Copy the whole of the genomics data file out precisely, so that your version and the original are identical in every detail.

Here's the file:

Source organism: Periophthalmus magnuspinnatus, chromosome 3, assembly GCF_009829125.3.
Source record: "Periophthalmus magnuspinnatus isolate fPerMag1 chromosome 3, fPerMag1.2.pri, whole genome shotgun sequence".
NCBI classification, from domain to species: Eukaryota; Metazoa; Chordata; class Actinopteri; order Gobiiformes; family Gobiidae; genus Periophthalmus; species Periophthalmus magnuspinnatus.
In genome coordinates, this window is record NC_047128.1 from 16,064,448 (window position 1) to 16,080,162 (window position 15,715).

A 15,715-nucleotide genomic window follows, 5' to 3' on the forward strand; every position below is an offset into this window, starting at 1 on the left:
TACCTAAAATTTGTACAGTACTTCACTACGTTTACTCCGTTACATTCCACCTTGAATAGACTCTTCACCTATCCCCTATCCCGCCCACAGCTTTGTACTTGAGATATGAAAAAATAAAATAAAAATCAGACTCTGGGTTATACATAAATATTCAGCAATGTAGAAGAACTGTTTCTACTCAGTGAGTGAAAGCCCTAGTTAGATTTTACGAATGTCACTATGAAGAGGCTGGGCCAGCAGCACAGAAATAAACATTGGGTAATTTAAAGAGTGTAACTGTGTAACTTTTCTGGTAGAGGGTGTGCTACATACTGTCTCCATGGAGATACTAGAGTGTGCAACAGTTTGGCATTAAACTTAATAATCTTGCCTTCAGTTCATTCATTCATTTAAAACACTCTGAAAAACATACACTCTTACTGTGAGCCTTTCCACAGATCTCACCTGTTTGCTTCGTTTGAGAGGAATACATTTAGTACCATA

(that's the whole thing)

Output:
Source organism: Periophthalmus magnuspinnatus, chromosome 3, assembly GCF_009829125.3.
Source record: "Periophthalmus magnuspinnatus isolate fPerMag1 chromosome 3, fPerMag1.2.pri, whole genome shotgun sequence".
NCBI classification, from domain to species: Eukaryota; Metazoa; Chordata; class Actinopteri; order Gobiiformes; family Gobiidae; genus Periophthalmus; species Periophthalmus magnuspinnatus.
In genome coordinates, this window is record NC_047128.1 from 16,064,448 (window position 1) to 16,080,162 (window position 15,715).

A 15,715-nucleotide genomic window follows, 5' to 3' on the forward strand; every position below is an offset into this window, starting at 1 on the left:
TACCTAAAATTTGTACAGTACTTCACTACGTTTACTCCGTTACATTCCACCTTGAATAGACTCTTCACCTATCCCCTATCCCGCCCACAGCTTTGTACTTGAGATATGAAAAAATAAAATAAAAATCAGACTCTGGGTTATACATAAATATTCAGCAATGTAGAAGAACTGTTTCTACTCAGTGAGTGAAAGCCCTAGTTAGATTTTACGAATGTCACTATGAAGAGGCTGGGCCAGCAGCACAGAAATAAACATTGGGTAATTTAAAGAGTGTAACTGTGTAACTTTTCTGGTAGAGGGTGTGCTACATACTGTCTCCATGGAGATACTAGAGTGTGCAACAGTTTGGCATTAAACTTAATAATCTTGCCTTCAGTTCATTCATTCATTTAAAACACTCTGAAAAACATACACTCTTACTGTGAGCCTTTCCACAGATCTCACCTGTTTGCTTCGTTTGAGAGGAATACATTTAGTACCATA